"Yeah, I know," Laura responded, allowing impatience to tinge her tone. "I'm not looking for affirmation right now, I want to know how you created this miracle drug, and I want you to explain it in a way I can understand."

"Right," John muttered. He took a seat at the kitchen table, and said, "You stop me if I'm going too fast for you. I began by studying the AIDS virus. The disease is hard to cure because of two of its characteristics. The first is that until HIV becomes full-blown AIDS, it doesn't exhibit symptoms the way most viruses do. AIDS doesn't even kill people, it weakens the immune system so that other diseases can kill them."

"I know all this," Laura assured her husband.

He continued as if he'd never been interrupted. "The other reason AIDS is difficult to cure is because it's constantly mutating. Just as soon as doctors think they have a handle on the virus, it's changed."

"I know that, too," Laura told him.

"Well, I studied those two characteristics while I was looking for a cure," John told her. "To begin with, I looked at the way the HIV virus targets the immune system. I wondered why antibodies and white blood cells couldn't be 'souped up,' so to speak, so that they could fight off all foreign bodies without being weakened or killed."

John launched into a technical description of how he'd created what he called super-antibodies, until Laura interrupted him. "You've lost me," she admitted. "That's OK, though. You've created really strong antibodies. These are strong enough to cure any disease?"

"Not quite," John replied. "You see, next I considered the mutating principle of AIDS. Not only does it baffle doctors, but it outsmarts your body's defenses by changing as well. All of your antibodies are prepared to fight a certain kind of infection, but the virus has already become totally different in a way your body isn't ready for. Then, it weakens the system."

Laura nodded to indicate that she followed, and John continued. "So, I wondered what would happen if my super-antibodies were to encounter a mutating virus that mutated in such a way to beat them. Then, the patient would be no better off than if he'd never been treated- unless his super-antibodies were to mutate along with the virus.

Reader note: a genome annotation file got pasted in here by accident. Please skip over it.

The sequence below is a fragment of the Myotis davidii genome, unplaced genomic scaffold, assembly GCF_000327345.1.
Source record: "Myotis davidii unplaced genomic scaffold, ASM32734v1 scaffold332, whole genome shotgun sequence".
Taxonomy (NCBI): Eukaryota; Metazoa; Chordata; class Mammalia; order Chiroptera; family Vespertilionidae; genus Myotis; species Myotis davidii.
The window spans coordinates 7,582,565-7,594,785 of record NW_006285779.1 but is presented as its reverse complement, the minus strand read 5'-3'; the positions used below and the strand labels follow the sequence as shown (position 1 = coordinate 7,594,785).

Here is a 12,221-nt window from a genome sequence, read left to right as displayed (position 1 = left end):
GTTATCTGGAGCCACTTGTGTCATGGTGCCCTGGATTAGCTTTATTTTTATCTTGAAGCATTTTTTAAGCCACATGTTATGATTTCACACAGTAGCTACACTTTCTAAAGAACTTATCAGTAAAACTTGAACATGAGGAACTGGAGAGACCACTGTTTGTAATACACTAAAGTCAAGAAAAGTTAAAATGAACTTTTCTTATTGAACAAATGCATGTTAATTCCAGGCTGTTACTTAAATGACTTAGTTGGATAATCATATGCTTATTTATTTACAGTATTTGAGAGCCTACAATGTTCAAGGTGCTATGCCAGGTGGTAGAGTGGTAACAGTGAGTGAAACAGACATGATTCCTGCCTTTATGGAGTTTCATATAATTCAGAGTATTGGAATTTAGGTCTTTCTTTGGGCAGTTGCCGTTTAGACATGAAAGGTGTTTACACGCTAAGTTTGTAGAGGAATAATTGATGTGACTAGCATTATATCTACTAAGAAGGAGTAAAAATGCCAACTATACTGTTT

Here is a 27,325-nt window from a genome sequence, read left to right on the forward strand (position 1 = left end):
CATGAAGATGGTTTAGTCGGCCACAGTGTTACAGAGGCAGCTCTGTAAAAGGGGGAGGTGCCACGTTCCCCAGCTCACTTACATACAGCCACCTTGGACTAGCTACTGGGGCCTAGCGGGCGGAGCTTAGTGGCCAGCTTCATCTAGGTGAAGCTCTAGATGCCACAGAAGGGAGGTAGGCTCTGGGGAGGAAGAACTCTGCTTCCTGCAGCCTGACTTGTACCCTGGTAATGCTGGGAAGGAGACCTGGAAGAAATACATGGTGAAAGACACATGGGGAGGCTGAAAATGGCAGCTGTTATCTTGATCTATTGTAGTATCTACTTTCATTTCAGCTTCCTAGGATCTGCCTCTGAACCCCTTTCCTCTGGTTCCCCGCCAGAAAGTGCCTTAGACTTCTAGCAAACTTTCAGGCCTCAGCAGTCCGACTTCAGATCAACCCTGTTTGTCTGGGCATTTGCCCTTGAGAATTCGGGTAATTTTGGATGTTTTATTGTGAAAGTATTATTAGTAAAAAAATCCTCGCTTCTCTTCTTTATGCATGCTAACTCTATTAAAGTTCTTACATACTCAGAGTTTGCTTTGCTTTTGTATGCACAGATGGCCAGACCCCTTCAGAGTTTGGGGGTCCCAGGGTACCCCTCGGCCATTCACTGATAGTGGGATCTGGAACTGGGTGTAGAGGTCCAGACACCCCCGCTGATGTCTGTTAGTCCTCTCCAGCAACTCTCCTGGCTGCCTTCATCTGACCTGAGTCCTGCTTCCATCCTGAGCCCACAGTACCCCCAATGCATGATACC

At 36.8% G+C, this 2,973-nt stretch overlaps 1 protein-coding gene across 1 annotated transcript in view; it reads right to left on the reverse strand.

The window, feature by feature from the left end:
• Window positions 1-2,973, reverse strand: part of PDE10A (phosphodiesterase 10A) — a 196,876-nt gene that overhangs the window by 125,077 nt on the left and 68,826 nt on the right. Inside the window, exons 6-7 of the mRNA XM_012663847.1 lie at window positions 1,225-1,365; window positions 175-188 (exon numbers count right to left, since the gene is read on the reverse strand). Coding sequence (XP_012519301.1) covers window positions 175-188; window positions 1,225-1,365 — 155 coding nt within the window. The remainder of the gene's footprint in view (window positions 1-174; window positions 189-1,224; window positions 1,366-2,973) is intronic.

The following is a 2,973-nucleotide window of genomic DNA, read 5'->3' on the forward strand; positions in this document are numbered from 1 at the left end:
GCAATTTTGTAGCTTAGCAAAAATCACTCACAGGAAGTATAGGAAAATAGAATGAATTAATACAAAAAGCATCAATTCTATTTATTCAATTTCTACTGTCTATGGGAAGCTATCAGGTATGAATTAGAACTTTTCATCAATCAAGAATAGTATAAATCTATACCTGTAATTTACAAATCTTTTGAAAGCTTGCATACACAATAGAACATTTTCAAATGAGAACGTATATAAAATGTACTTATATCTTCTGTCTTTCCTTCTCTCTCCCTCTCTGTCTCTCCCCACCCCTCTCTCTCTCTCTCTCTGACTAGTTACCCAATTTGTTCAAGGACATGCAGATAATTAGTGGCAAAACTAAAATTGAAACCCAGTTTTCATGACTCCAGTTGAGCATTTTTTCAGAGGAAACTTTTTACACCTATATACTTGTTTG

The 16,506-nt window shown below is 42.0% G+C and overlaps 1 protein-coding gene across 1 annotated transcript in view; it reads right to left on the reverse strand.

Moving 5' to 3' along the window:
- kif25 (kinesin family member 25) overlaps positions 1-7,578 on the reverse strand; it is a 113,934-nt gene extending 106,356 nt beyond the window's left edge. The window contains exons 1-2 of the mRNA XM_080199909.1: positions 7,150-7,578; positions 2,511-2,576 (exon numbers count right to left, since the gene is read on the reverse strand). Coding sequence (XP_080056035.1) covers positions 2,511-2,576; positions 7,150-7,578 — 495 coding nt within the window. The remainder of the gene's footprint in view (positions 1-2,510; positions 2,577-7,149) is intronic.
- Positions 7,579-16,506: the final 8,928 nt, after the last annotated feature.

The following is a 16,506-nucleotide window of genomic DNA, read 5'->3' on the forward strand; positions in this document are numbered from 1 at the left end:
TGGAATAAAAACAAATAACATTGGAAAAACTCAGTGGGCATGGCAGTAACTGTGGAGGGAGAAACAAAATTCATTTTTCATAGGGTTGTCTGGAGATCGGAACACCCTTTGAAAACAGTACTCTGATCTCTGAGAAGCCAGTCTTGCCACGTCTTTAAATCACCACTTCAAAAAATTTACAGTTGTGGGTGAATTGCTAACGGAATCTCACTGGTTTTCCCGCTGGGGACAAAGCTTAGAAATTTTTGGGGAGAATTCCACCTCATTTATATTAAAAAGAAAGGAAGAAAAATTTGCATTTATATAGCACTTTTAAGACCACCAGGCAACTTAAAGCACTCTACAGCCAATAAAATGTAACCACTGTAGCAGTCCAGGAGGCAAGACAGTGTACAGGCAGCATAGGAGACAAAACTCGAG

"The biggest problem in creating these mutations was that the antibodies' mutations would have to be congruent with the virus's, otherwise, the mutations would be meaningless. That meant that my antibodies had to be intelligent, with the ability to evaluate a situation and adapt."

Laura shivered. Her husband's experiments were beginning to sound like something out of a science-fiction movie. "How can single-celled organisms have intelligence?" she asked.

"They can't," John answered. "Tell me, have you ever heard of bio-engineering?"

"It sounds familiar," Laura answered.

"It's the melding of anatomy and technology," John explained, then he blushed. "Actually, that factor was inspired by Star Trek. I wondered if I could create tiny antibody-machines in a person's body. After all, if the government can create spy-cameras that look like house flies, why can't medical technology be made small enough to be injected into a patient's bloodstream?"

"So, you create little war-machines programmed to kill viruses, and put them into sick peoples' bodies?" Laura asked.

"You make it sound so nefarious," John complained. "Actually, I make little machines capable of creating super-antibodies. The machines evaluate the situation, and adapt their process of building antibodies if a virus mutates. The best part is, if the machines evaluate that they are no-longer needed, they disassemble themselves. Since they're made primarily of iron and biological components, the patient is none-the-worse for wear. Once the machines have dissolved, you'd never know they were even there in the first place, except the disease is cured."

Speechless, Laura gaped at her husband. Either he was a genius, or the medical field was advancing more quickly than she'd ever imagined it could.

"Don't you understand?" John demanded. "This is bigger than penicillin and Salk's polio vaccine put together! We could save millions of lives!"

Laura said the only thing she could. "That's great, honey," she said. "It's unbelievable."